by Mary Jo Rapini

Teens are advertising their relationships out in public all the time. Go to Facebook or MySpace and you can see whom they are dating, whom they formerly dated, and basically everything they have done in the past month. It is scary, especially if that teen happens to be yours.
Even when your child goes to college, they will be showing their personal life to everyone they accept as their friend (don't feel bad if your friendship status is ignored, it happens to all of us). I like my privacy as many other people do and I am not comfortable with discussing my relationship status, what I am doing at this minute, or what I did last night with all of my "new friends." My view is not shared among most teens though. This sharing of information is also physically acted out in public with our children's boyfriends and girl friends. It is called PDA or public display of affection. The schools are tip toeing around the topic but they, too, are uncomfortable with how much is too much.

Whenever I go to Italy or Spain, I love to watch mothers and daughters walking down the street arm and arm. I also love to see men in a warm embrace and kissing each other as a greeting. It seems right to me and whether that is because I am Italian or just very demonstrative, I believe hugging and kissing are more important than guns and bombs. However, seeing two teens groping each other in the school hall or at my friend's home makes me feel uncomfortable. My discomfort comes from a feeling that the teens are not respecting themselves or their parents, the school rules or anyone who is in the room. I am all for passion, but I believe there is a time and place, and in front of others is not the time or place.
As children grow they learn by trying new experiences. Their parents guide them, direct them and then they develop a sense of right or wrong with regard to individual behaviors. Parents (my friend included) would tell her daughter if she had chocolate on her face to go wipe it off, she would tell her it was inappropriate to talk with her mouth full, but yet when her boyfriend comes over and starts kissing her, or pulls her onto his lap, the parents freeze and don't know what to say.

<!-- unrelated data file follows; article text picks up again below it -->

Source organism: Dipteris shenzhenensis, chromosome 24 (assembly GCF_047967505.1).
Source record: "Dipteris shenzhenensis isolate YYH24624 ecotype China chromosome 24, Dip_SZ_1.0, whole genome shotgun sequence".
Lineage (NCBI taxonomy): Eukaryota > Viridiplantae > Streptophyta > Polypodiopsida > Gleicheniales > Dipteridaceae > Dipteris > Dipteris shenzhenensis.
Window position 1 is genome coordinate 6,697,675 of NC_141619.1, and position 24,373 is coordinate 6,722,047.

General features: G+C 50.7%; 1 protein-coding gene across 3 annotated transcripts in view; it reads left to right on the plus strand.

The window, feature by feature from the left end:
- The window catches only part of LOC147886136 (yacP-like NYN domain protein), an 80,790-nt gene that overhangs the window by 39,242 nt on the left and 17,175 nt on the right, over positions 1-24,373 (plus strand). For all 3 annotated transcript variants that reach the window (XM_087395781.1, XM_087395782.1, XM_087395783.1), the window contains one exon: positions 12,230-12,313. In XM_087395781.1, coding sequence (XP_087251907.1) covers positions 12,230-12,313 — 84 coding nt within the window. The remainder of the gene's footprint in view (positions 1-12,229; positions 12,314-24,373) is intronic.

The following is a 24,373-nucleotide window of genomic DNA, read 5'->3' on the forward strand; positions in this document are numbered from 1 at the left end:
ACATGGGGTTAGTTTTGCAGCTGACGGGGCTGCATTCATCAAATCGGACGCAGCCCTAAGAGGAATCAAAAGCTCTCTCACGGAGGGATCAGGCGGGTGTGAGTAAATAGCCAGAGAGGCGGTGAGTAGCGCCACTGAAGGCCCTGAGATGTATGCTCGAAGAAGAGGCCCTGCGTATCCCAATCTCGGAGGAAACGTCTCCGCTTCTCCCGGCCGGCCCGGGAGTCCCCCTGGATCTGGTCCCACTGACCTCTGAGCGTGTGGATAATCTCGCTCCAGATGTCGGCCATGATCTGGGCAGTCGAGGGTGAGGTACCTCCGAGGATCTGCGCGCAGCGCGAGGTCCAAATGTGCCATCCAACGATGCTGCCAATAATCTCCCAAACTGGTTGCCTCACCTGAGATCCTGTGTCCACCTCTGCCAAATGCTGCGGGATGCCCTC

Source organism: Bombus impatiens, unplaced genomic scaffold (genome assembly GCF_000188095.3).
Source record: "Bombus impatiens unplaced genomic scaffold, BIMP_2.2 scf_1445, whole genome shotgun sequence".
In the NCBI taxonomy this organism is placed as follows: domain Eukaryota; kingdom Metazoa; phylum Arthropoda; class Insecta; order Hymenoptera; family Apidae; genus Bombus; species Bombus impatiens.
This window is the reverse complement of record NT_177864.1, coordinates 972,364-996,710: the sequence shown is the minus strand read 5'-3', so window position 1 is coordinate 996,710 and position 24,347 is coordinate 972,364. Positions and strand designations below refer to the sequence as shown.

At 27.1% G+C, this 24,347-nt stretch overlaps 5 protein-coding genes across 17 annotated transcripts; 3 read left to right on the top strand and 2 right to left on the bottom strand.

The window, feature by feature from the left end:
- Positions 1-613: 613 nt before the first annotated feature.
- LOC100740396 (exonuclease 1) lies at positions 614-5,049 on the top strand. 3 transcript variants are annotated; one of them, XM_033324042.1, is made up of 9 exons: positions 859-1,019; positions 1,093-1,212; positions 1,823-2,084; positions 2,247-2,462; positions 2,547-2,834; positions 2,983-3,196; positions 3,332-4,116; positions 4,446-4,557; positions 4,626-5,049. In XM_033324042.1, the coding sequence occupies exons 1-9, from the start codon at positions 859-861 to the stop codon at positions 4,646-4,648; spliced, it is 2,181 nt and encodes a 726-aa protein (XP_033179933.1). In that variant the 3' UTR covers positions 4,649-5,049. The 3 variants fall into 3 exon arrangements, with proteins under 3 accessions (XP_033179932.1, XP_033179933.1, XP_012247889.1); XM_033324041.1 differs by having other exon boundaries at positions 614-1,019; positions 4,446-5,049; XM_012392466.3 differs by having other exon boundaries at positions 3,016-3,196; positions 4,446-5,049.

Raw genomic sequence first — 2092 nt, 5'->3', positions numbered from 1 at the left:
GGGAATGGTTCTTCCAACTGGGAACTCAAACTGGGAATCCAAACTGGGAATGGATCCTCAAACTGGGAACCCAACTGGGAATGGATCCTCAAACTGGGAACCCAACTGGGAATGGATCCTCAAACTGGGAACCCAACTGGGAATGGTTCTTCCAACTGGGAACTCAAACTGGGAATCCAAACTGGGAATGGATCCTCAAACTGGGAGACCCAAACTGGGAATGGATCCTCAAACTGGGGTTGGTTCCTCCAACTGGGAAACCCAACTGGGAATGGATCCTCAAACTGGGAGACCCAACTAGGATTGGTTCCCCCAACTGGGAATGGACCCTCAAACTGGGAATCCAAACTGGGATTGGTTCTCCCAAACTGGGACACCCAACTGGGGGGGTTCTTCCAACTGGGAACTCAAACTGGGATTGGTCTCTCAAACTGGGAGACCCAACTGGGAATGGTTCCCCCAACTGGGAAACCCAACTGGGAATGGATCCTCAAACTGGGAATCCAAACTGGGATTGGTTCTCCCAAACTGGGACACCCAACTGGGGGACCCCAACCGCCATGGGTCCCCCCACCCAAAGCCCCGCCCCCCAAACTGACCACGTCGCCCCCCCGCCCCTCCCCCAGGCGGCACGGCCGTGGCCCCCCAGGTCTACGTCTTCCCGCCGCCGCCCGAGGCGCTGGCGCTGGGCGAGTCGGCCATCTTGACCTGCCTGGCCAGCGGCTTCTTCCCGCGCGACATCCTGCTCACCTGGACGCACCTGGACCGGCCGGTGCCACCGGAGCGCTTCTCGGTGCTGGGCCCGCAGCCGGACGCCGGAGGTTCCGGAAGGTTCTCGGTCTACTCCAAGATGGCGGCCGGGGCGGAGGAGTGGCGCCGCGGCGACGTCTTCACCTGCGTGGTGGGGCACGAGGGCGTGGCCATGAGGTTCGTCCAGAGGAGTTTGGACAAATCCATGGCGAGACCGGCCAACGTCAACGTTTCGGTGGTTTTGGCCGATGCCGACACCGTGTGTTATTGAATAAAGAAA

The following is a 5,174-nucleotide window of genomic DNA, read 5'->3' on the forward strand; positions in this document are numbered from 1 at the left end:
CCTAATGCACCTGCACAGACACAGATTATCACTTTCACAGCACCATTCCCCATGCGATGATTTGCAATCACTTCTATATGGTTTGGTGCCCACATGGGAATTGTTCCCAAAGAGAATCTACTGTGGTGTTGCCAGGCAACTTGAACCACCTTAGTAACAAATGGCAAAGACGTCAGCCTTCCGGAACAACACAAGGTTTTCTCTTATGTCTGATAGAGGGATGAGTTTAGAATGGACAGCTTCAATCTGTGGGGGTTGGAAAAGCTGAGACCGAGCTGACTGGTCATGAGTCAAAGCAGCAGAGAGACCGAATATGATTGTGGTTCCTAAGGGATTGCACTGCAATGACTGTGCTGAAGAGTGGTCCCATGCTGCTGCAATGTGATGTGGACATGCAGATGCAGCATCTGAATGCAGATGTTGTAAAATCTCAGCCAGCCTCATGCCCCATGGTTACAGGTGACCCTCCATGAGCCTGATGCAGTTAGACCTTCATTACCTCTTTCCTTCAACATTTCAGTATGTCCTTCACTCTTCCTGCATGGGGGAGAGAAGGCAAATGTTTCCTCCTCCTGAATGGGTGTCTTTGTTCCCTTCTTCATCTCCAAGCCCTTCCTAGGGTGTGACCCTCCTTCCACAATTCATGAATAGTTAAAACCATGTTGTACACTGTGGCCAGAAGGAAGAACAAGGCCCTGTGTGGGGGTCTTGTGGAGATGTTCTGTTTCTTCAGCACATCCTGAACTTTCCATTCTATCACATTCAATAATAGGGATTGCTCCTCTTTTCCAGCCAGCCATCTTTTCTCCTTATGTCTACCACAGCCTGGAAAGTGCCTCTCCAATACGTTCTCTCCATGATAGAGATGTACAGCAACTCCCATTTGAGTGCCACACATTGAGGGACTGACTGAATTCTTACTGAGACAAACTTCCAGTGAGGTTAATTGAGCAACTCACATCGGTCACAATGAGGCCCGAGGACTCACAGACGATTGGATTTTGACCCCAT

A Quick Guide on What to Say to TOO Much PDA

1. Tell your teen when you are alone with them. They may be angry or embarrassed but don't let that stop you from saying this.

"Your father and I or 'your mother and I' are not okay with you hanging all over, kissing your boyfriend, sitting in your boyfriends lap (whatever the offending behavior is). We believe it is disrespectful and we don't approve of it. We do not think it is appropriate at school either.

"We can see you really care for whatever his name is and we think he is a nice boy (or girl) as the case may be, so we are concerned your behavior may influence our respect for him/her also."

Do tell a teen what is appropriate behavior in your home.

2. As a parent you may say, "We think holding hands, a quick kiss or an affectionate hug is okay." Then talk with your teen in regards to ways they can express their affection besides the way they are currently expressing it (deep kisses and hands all over each other). Teens will talk to you if you ask questions that encourage them to think and affords them some control. This also helps the teen understand that you are trying to help, that you are not being judgmental or critical.

The schools cannot be held accountable to raise your children and teach them at the same time. Parents need to guide their children, make the tough calls and follow through. Your kids are watching you all of the time. As our children grow up we think they don't notice anything but their friends; wake up, you are still their most important mentor. Kids become what they learn from home. Talk to your kids, listen to your kids, discipline and respect your kids.